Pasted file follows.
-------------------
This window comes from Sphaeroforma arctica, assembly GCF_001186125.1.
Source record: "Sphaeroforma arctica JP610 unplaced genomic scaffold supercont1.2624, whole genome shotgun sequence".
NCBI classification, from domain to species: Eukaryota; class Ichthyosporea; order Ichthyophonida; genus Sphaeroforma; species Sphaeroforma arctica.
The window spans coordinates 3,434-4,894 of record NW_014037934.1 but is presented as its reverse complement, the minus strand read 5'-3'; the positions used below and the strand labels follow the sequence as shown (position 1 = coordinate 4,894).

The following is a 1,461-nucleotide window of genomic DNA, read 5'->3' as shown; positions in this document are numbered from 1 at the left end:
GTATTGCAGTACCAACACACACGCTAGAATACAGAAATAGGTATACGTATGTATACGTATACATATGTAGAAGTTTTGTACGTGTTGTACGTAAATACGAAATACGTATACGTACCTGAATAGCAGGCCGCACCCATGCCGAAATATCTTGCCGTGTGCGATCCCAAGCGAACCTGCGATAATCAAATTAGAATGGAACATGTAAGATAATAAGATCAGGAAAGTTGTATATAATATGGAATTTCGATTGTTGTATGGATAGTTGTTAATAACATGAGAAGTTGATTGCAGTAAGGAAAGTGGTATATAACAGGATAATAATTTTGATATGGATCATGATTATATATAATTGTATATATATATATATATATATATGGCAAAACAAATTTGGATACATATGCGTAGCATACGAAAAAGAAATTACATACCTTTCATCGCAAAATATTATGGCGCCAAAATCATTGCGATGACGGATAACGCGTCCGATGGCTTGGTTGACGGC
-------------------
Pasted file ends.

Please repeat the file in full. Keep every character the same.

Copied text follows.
This window comes from Sphaeroforma arctica, assembly GCF_001186125.1.
Source record: "Sphaeroforma arctica JP610 unplaced genomic scaffold supercont1.2624, whole genome shotgun sequence".
NCBI classification, from domain to species: Eukaryota; class Ichthyosporea; order Ichthyophonida; genus Sphaeroforma; species Sphaeroforma arctica.
The window spans coordinates 3,434-4,894 of record NW_014037934.1 but is presented as its reverse complement, the minus strand read 5'-3'; the positions used below and the strand labels follow the sequence as shown (position 1 = coordinate 4,894).

The following is a 1,461-nucleotide window of genomic DNA, read 5'->3' as shown; positions in this document are numbered from 1 at the left end:
GTATTGCAGTACCAACACACACGCTAGAATACAGAAATAGGTATACGTATGTATACGTATACATATGTAGAAGTTTTGTACGTGTTGTACGTAAATACGAAATACGTATACGTACCTGAATAGCAGGCCGCACCCATGCCGAAATATCTTGCCGTGTGCGATCCCAAGCGAACCTGCGATAATCAAATTAGAATGGAACATGTAAGATAATAAGATCAGGAAAGTTGTATATAATATGGAATTTCGATTGTTGTATGGATAGTTGTTAATAACATGAGAAGTTGATTGCAGTAAGGAAAGTGGTATATAACAGGATAATAATTTTGATATGGATCATGATTATATATAATTGTATATATATATATATATATATATGGCAAAACAAATTTGGATACATATGCGTAGCATACGAAAAAGAAATTACATACCTTTCATCGCAAAATATTATGGCGCCAAAATCATTGCGATGACGGATAACGCGTCCGATGGCTTGGTTGACGGC